Riverhead ZBA upholds controversial permit for food processing facility

TIM GANNON PHOTO | Attorney Steve Angel speaks before a full house at Thursday's ZBA meeting.

The Riverhead Zoning Board of Appeals on Thursday upheld the issuance of a town building department permit to allow J. Kings Food Service Professionals to operate a food processing and storage facility at the old Blackman Plumbing warehouse on Sound Avenue in Calverton.

The decision came at the end of a nearly three hour public hearing in a packed meeting room in which several neighbors raised concerns about potential traffic and noise from the proposed facility.

The hearing was brought about because neighbor Austin Warner had challenged the building department ruling, claiming the property’s zoning — Agricultural Protection Zone — doesn’t allow agricultural processing.

Mr. Warner challenged the building permit in court and before the ZBA.

Steve Angel, Mr. Warner’s attorney, argued that a 1974 ZBA ruling allowed the former potato chip manufacturing site to be used as a warehouse for plumbing supplies, and that John King’s company was seeking to use it as a food processing and storage facility, which he maintains is a different use.

“A use variance can’t just be changed by simple stroke of the pen by an official without proper analysis,” Mr. Angel said before the ZBA.

Mr. Angel also said the proposed use doesn’t meet the town code definition of agricultural production.

Initially the 1974 variance only allowed the warehouse use for Blackman, but a 2000 ZBA decision modified it to permit warehouse use for other companies, Mr. Angel said.

Town building inspector Sharon Klos said she granted the permit because she felt the uses Mr. King proposed for the site are within the scope of a warehouse, and she said the history of the building clearly shows that the warehouse use has not been discontinued.

Mr. King said that when he went into contract to buy the building, he assumed the agricultural use he proposed was permitted.

Joe Gergela, executive director of the Long Island Farm Bureau, which has supported the proposed facility, said the state definition of agriculture supports the proposed use, and the town’s stated goals of the APZ also support it.

The facility, he said, would allow local farmers to get better value for their crops by extending the life of their product. He said the hydro cooler Mr. King is purchasing for the site costs $900,000 and individual farmers could not afford to buy that equipment on their own.

Several residents who live on nearby Baywoods Drive and on Sound Avenue near the Blackman site said their concern is with traffic, which they said is already a problem on Sound Avenue.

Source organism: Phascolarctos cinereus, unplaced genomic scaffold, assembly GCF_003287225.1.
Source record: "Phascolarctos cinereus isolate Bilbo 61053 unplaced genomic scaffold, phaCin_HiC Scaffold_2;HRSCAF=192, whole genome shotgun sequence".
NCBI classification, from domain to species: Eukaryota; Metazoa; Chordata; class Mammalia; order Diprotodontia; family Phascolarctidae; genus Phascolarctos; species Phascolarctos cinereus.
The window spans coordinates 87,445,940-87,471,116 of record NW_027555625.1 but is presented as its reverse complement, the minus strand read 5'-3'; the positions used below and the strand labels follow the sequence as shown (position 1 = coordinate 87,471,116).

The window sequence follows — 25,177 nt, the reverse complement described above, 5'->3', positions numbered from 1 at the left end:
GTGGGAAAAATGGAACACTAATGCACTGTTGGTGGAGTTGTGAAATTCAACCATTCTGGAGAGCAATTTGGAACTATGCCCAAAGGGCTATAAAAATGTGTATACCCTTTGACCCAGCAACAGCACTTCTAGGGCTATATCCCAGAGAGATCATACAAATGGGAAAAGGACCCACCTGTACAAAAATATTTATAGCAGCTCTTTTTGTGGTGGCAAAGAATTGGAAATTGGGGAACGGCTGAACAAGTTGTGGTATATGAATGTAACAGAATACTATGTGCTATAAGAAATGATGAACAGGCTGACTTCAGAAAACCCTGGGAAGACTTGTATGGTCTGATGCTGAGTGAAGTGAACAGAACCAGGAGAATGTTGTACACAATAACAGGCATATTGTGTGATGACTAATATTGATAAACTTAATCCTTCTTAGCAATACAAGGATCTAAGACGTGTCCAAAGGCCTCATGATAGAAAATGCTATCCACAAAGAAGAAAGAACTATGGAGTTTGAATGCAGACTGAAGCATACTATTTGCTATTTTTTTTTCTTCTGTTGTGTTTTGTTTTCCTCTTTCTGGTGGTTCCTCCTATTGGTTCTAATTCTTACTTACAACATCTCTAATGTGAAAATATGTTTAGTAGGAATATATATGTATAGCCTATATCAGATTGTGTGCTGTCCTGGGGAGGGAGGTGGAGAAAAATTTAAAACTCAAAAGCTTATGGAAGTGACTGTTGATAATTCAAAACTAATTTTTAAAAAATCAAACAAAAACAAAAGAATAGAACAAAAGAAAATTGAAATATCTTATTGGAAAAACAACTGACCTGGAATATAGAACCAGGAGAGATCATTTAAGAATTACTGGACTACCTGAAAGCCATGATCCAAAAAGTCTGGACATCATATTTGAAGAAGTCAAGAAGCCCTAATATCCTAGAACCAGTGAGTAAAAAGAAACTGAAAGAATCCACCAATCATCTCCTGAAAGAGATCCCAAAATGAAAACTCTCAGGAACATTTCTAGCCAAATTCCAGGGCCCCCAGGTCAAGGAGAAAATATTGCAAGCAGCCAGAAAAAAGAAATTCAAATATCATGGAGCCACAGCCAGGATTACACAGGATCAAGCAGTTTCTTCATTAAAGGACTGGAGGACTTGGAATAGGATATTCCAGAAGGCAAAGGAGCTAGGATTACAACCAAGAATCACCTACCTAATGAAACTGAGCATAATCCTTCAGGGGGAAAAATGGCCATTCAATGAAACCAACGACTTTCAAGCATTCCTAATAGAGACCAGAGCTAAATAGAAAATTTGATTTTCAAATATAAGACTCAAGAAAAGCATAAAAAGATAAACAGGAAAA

Kevin Wells of Sound Avenue said, “We are here because we want to know why this was pushed through in such a hasty manner?”

He said no one in the neighborhood was notified.

Mr. King said “there was no cloak of silence.” He said he held meetings with farmers earlier in the year and established a web site in February showing how the facility would work.

Mr. King said he assumed the proposed use was permitted. He said he held an open house on Tuesday, which some neighbors said they didn’t know about, and that he will do it again if they want.

Phil Barbato of Jamesport, who owns an organic farm, said he has a problem with the concept of Mr. King’s facility.

“Sustainable agriculture means you become part of the community and sell to community members and it doesn’t go 3,000 miles to Costco,” he said. “I sell locally to people, directly to human beings.”

At the end of the hearing, the ZBA went into a closed executive session to discuss “potential litigation,” according to attorney Bob Duffy.

They didn’t specify what potential litigation.

When they returned, Mr. Duffy  — who was filling in because the ZBA’s regular attorney, Scott DeSimone, recused himself due to a conflict — told ZBA members that in his opinion, the proposed use didn’t meet the town’s definition of agricultural production.

However, he said he feels it does meet the definition of warehouse, the use currently permitted by prior ZBA rulings, and that the other uses qualify as permitted accessories to a warehouse.

With that, the ZBA voted 4-0 (it is currently one member short due to the recent resignation of Charles Sclafani) to reject Mr. Warner’s request to overrule the building permit.

“You’re wrong,” a man in the back of the meeting room shouted after Mr. Duffy spoke.

Both Mr. Warner and Mr. Angel declined to comment following the meeting.

“It’s not about winning or losing,” Mr. King said. “It’s about what’s best for the community.”

He said he’s already ordered the freezers planned for the facility and hopes to have it running soon.

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